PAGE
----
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How to Start a Snowblower

How to Start a snowblower involves a few steps to inspect your machine and make sure it’s in running condition. Then, prime your engine so it’s ready to ignite.

How to Start a snowblower involves a few steps to inspect your snowblower machine and make sure it’s in running condition. Then, prime your engine so it’s ready to ignite. Finally, use the starter rope or electric starter o get your snowblower up and running.

Inspecting Your Snowblower

Check the oil level. Before starting your snowblower, you’ll want to make sure that the oil level is at the “full” mark. If not, top off as needed, according to the manufacturer’s instructions.
Fuel up. Your snowblower’s manufacturer will recommend a specific fuel type/grade. You’ll want to have plenty of fuel before you begin. Make sure it’s fresh, especially if you haven’t fired up your snowblower in a while.[1]

  • Drain your gas if your snowblower has sat longer than a month with ethanol fuel in it. Ethanol fuel can deteriorate over time, and bad fuel can cause engine problems.
Set the drive control to neutral. For safety reasons, you’ll want all drive controls set to “off” before starting your snowblower. Keeping your snowblower in neutral will prevent unintended activity once the machine starts.

Prepping for Ignition

Set the choke to “full.” This is important for a cold start, so the fuel will mix properly with air and the engine will fire correctly. However, if you used your snowblower very recently (within five minutes), set the choke to the warm start setting, or about halfway.
Increase the throttle. Turn it to the “fast” setting. Many models will identify this with a rabbit symbol. You should always start your snowblower on this setting.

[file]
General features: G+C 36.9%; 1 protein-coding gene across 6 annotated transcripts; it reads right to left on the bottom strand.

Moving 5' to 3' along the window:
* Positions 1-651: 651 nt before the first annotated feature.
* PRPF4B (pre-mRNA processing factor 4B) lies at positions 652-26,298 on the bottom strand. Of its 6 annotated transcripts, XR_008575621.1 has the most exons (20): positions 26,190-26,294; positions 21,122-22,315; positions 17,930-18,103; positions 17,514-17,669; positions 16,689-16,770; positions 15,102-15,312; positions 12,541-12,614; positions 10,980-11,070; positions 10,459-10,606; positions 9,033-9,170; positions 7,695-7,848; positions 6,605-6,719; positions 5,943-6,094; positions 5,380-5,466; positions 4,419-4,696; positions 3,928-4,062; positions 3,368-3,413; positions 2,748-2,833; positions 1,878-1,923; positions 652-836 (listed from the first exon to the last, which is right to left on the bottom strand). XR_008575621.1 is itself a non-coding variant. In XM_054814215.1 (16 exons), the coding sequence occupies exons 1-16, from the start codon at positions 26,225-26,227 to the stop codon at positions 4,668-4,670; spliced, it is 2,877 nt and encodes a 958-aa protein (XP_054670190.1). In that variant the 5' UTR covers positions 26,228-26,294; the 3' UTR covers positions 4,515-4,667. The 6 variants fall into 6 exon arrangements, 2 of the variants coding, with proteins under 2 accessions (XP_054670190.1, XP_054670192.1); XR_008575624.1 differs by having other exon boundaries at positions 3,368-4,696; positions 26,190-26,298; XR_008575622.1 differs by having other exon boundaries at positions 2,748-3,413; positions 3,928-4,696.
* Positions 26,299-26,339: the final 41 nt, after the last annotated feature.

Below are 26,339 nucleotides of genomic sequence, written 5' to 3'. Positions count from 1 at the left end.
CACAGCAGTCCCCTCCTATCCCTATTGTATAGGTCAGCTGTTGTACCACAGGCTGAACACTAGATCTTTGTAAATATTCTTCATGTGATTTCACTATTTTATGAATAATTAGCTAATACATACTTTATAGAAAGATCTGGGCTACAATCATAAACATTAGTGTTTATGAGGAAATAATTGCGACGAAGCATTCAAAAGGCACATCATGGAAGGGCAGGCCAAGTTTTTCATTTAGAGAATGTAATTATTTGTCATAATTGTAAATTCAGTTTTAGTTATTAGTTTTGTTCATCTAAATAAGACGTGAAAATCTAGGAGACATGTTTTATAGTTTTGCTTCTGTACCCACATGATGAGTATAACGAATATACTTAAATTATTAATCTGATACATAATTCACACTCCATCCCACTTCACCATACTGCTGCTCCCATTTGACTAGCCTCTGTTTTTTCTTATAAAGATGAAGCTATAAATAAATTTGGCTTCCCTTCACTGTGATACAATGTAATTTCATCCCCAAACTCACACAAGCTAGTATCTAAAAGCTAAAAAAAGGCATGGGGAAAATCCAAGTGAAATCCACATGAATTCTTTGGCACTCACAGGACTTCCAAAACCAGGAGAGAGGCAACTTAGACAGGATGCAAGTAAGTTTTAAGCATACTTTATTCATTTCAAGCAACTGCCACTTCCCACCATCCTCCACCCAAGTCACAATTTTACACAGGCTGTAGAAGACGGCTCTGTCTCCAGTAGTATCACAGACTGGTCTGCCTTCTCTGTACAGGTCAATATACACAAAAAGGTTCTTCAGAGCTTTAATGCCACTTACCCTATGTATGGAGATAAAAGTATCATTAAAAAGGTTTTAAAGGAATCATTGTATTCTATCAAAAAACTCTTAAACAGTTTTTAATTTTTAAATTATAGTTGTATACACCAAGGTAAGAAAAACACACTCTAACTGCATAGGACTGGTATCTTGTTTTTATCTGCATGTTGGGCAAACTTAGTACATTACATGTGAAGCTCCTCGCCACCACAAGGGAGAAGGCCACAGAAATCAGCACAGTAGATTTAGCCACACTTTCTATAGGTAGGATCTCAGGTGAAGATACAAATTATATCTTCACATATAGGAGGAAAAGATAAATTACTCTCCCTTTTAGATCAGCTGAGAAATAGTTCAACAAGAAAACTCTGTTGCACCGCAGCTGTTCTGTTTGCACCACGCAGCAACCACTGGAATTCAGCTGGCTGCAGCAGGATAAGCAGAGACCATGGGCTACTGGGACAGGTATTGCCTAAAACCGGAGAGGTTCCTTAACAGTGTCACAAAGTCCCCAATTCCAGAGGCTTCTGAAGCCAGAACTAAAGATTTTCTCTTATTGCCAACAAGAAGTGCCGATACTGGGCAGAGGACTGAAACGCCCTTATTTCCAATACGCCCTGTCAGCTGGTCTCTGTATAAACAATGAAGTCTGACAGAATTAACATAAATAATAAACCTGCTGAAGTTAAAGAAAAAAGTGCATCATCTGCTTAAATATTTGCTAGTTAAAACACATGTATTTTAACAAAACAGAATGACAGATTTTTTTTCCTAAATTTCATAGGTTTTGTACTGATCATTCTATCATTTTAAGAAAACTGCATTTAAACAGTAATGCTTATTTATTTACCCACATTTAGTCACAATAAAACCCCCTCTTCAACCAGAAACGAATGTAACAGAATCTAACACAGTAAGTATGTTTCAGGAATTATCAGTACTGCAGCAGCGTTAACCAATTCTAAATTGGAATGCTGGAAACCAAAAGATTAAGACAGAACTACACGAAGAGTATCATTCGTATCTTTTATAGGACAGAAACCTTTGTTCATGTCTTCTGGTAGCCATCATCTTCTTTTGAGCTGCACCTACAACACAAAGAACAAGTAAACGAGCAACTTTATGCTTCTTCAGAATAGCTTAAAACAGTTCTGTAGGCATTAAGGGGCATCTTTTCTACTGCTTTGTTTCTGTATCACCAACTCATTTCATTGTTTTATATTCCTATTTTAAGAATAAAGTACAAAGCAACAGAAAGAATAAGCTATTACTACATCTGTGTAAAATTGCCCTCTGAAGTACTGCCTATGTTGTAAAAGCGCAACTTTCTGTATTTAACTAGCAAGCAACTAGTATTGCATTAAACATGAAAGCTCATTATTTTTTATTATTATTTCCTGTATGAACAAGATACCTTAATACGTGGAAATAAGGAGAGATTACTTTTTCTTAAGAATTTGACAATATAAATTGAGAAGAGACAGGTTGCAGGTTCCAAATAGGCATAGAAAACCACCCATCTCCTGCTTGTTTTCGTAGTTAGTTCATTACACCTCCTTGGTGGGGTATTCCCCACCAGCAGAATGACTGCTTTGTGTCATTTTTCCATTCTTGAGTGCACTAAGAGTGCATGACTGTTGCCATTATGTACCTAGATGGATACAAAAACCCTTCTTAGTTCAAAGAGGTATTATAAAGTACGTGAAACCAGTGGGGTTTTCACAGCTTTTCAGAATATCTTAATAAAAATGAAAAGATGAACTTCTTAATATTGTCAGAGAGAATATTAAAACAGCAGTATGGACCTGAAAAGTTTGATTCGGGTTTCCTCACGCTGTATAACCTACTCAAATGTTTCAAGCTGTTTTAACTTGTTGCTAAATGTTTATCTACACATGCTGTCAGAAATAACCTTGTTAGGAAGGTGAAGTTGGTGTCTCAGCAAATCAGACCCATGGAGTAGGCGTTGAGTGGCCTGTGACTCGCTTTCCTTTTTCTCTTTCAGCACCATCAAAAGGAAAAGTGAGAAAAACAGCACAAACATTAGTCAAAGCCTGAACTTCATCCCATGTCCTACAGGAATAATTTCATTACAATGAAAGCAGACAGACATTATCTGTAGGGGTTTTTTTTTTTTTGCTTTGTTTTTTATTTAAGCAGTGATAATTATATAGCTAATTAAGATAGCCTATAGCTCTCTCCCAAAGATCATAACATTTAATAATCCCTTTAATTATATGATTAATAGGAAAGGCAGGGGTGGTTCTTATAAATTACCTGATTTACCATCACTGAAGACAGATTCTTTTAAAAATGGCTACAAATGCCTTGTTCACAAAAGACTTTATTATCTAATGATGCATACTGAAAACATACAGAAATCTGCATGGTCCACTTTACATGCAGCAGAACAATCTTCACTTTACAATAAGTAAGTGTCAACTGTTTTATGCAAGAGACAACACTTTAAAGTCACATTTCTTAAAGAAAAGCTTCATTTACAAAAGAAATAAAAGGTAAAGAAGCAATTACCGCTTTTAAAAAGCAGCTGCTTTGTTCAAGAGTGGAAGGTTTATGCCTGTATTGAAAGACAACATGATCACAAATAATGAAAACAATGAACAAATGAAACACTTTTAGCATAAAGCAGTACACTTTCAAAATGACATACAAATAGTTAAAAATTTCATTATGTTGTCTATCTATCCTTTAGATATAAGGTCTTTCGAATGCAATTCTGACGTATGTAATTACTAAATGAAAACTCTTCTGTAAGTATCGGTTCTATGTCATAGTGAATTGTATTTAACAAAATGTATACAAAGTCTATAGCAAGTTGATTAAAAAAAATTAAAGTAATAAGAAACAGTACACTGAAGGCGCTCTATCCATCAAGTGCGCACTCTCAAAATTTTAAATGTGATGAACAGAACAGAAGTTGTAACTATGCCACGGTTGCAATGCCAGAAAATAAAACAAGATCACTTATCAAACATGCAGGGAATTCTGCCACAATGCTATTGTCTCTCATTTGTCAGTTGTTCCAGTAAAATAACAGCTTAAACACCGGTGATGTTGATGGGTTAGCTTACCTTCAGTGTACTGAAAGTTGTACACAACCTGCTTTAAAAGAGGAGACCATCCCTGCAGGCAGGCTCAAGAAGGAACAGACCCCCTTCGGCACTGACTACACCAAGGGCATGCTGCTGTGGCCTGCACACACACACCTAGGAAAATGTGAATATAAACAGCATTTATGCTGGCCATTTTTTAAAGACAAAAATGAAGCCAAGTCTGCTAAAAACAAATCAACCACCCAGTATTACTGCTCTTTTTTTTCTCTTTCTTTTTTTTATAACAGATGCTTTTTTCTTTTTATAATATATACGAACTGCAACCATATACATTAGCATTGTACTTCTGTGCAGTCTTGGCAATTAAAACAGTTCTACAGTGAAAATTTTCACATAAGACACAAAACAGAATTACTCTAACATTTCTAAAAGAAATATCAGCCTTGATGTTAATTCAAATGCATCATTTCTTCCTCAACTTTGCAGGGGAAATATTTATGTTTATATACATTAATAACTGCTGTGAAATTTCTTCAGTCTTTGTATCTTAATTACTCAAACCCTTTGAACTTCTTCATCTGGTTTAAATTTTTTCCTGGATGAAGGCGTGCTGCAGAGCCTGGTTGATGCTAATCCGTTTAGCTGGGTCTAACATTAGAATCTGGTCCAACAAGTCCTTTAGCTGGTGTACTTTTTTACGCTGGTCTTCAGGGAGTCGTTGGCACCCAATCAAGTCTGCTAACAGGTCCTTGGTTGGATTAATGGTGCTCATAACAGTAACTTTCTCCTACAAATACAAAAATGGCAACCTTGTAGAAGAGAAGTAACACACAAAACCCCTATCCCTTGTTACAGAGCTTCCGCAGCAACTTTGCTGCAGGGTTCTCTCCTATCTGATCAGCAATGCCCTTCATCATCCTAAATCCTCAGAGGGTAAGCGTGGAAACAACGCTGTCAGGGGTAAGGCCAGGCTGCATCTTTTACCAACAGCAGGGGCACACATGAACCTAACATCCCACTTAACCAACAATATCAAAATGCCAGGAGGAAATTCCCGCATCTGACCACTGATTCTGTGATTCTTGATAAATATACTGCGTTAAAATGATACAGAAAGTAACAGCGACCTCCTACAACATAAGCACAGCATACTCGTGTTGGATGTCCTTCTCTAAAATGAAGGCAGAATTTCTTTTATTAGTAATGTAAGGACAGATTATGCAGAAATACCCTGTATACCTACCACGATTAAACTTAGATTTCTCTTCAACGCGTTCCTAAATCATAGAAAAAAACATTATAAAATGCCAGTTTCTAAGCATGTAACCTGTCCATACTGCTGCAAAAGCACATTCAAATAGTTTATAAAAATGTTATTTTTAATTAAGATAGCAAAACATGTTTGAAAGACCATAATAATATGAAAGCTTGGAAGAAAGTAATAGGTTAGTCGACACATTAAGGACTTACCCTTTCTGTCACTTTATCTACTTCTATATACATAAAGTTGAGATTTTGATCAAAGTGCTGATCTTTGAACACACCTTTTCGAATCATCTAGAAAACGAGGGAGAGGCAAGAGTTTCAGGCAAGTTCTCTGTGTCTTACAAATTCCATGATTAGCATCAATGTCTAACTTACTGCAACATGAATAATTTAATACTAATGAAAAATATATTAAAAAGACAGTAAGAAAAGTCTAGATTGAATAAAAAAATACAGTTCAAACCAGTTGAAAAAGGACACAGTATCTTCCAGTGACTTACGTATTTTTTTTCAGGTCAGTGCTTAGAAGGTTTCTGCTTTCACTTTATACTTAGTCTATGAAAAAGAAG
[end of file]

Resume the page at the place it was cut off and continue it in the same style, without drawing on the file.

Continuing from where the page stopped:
Turn on the fuel. Your snowblower will have a fuel shutoff valve. To start using your snow blower, you will have to turn this to the “on” position. If you are unsure of the valve’s location, check the manual.[4]

  • Always make sure to turn the fuel shutoff valve back to “off” when you are done with your snowblower. This will reduce the risk that fuel will leak.
Hit the ignition switch. Usually, this control is a simple up/down switch, much like a light switch. Turn it to the “on” or “run” position.
Insert the key, if applicable. Some snow blowers include a key as a safety feature. These models won’t run unless the key is inserted.

  • If you need to quickly stop your snow blower while operating it, just remove the key.
Push the primer bulb. This is a bubble-like switch that helps circulate fuel. Pushing it a few times should be enough. Try twice if the temperature is above 15 degrees Fahrenheit (-9 Celsius), or four times if the temperature is below this.

  • Don’t push the primer for a warm start (if you used the snowblower less than five minutes prior to starting again).

Starting the Engine

Pull the starter rope, if your model has one. Grasp the starter rope by its handle. Pull slowly until you feel it “catch” some resistance. Then quickly and smoothly pull upward to start the engine.
Plug in the snowblower’s power cord if applicable. If your model has an electric starter, take the three-pronged cord and plug the other end into an outlet. The outlet must be the same voltage as your snow blower.

  • Read your model’s instruction manual if you are unsure of the voltage level.
Press the start button, if your model has an electric start. Push the button in short cycles of only five seconds until the engine fires and stays running. Overtaxing the starter can damage it.

  • Disconnect from the power source once your snowblower is running.
Turn the choke switch off when you’re ready to use the snowblower. Let your snowblower run for a few minutes to warm up. Then, turn the choke to the “off” or “run” setting. Your snowblower is now ready to use.


  • Always read the manufacturer’s manual for complete instructions and safety information.
  • Store your snow blower properly, according to the manufacturer’s instructions. This will make sure the tool is ready to go when you need it.
  • If you run into problems starting the snow blower, talk to a dealer or consult the manual. Common problems include faulty spark plugs and improper mixing of fuel and air.
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